Monthly Archives: June 2014

Monitoring, Measuring, and Learning for Continuous Improvement

It is a very exciting time to be in technology! I think most of us are attracted to this industry because we love to play with cool new things. This technology could range from entertaining gadgets/hardware to new software, but this also means we have to be adaptive. Those who can’t adapt may be able to survive, but those that can will thrive.

When you think about adapting in terms of application development and operations, the high-level process is pretty intuitive. Monitoring and monitoring are just the acts of capturing raw bits of information about your application and the environment it resides in. The analysis and learning are when you take that raw data and transform it into something that can be used to improve an aspect of your application.

When you implement changes based on what you learned from your monitors, you can expect to see payback based on one or more of the following:

  • A reduction in mean time to detect problems
  • A reduction in mean time to resolve (MTtR) problems
  • Improved success in achieving business goals

Azure Management Portal

Your virtual machine DASHBOARD and MONITOR tabs will show you the CPU usage, disk read bytes/second, disk write bytes/sec, incoming network traffic, and outgoing network traffic. Your Azure Web Sites provide slightly different, but very similar metrics and the screenshot of my application’s metrics are below.

You can also set up email alerts using the Azure Management Portal based on a metric that exceeds a selected threshold. This is done through the Management Services option in the navigation pane of the portal.

The above dashboard metrics don’t require any additional work on your part – they’re on by default. In addition, on the Configure tab of a Web Site or Virtual Machine, you can set up Endpoint Monitoring. This allows you to test one or more URLs from any of our Azure data centers across the planet. Azure Web Sites can only use Endpoint Monitoring if they are in either Basic or Standard mode.

Application Insights

Application Insights is a new service under the Visual Studio Online umbrella of services and it provides all kinds of rich monitoring features. It’s currently in public preview, so anyone can check it out. While you don’t need to store code in Visual Studio Online to use the service, but you do need a Visual Studio Online account.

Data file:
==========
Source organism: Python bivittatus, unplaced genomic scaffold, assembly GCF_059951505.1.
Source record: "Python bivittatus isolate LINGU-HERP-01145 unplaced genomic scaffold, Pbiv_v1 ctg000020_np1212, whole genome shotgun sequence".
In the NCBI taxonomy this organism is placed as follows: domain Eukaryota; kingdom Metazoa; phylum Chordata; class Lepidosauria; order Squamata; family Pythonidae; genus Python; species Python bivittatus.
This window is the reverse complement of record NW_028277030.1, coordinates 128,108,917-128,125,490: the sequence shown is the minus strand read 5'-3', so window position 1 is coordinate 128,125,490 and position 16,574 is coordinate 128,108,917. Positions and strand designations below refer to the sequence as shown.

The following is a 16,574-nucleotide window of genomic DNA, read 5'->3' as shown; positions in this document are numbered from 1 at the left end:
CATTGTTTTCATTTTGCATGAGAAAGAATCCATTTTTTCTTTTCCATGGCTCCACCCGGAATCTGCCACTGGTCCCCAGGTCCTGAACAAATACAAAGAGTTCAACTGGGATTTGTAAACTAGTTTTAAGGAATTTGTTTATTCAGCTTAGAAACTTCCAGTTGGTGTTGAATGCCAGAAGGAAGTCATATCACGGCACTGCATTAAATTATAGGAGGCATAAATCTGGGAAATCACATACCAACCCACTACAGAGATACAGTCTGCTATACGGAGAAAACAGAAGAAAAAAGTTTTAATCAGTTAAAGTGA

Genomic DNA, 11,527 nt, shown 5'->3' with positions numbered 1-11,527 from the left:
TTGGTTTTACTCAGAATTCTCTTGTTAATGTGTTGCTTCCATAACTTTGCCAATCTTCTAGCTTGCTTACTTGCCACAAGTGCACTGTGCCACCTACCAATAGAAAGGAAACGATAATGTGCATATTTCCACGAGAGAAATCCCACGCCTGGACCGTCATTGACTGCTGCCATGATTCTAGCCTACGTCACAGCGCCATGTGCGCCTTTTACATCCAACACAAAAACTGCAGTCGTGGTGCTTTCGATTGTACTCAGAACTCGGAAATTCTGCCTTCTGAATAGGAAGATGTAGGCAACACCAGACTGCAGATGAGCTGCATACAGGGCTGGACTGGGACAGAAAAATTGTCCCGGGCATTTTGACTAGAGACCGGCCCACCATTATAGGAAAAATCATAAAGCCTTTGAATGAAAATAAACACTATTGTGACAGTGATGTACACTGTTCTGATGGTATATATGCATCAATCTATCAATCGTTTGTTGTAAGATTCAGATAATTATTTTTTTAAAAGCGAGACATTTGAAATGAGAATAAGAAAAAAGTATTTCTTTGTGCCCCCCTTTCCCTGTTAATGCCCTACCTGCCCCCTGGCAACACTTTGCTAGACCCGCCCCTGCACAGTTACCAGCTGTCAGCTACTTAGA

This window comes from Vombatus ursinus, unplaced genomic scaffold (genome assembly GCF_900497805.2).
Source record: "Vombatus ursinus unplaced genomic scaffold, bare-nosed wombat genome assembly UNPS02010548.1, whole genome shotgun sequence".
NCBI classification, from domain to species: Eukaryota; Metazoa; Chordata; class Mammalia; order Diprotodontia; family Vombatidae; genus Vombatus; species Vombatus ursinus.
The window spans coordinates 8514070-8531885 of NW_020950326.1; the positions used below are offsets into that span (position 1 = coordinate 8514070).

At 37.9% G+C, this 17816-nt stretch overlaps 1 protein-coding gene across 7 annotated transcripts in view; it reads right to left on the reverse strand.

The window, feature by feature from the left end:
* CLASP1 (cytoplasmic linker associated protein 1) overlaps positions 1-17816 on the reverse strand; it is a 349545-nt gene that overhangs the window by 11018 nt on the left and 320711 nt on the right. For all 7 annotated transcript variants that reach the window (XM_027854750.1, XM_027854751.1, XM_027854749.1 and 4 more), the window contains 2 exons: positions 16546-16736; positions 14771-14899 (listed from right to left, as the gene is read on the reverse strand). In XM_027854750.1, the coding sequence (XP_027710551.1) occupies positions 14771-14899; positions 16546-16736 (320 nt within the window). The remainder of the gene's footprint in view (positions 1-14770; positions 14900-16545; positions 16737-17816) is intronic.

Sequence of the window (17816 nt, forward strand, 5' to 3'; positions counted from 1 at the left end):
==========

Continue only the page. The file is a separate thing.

Configure an application

If your application is already deployed on a server, you only need to do the following to get started:

  1. Download ApplicationInsights.config from your Application Insights portal. This configuration file contains everything you need to connect your application to the Application Insights service. You can modify some additional settings as well.

  1. Download and install Microsoft Monitoring Agent on the server. Right now, there’s a pre-release version of the agent that you should download from the Application Insights portal. Eventually, the same agent can be used to send data to Application Insights or System Center. (If you already have the System Center agent installed, you’ll have to uninstall it to utilize this new agent.)

Special note: We are working to remove the dependency on the agent as much as possible, so that you don’t need that separate install. Ideally, the necessary telemetry components just ride along with your application.


If you are creating or editing an application in Visual Studio, you can follow these steps to connect to Application Insights:

  1. If you have Visual Studio 2013, you can download and install Application Insights Tools for Visual Studio from here. Older versions of Visual Studio will lack some of the new integration, but you can just add the desired Application Insights components from NuGet.
  2. If you have an existing Visual Studio project, you can then right-click the project and select Add Application Insights Telemetry to Project…
    1. Confirm the selected Visual Studio Online account
    2. Click Configure settings to change the name of the container you want to upload telemetry to.
  3. Developers can also opt-in to Application Insights right when they create a Visual Studio project.
  4. In any case, you should still consider downloading the Microsoft Monitoring Agent to get the full set of telemetry.

Special note: For Azure PaaS web and worker roles, you have to modify cscfg and add startup task. Azure Web Sites are not yet supported with Application Insights.

What can we monitor/measure?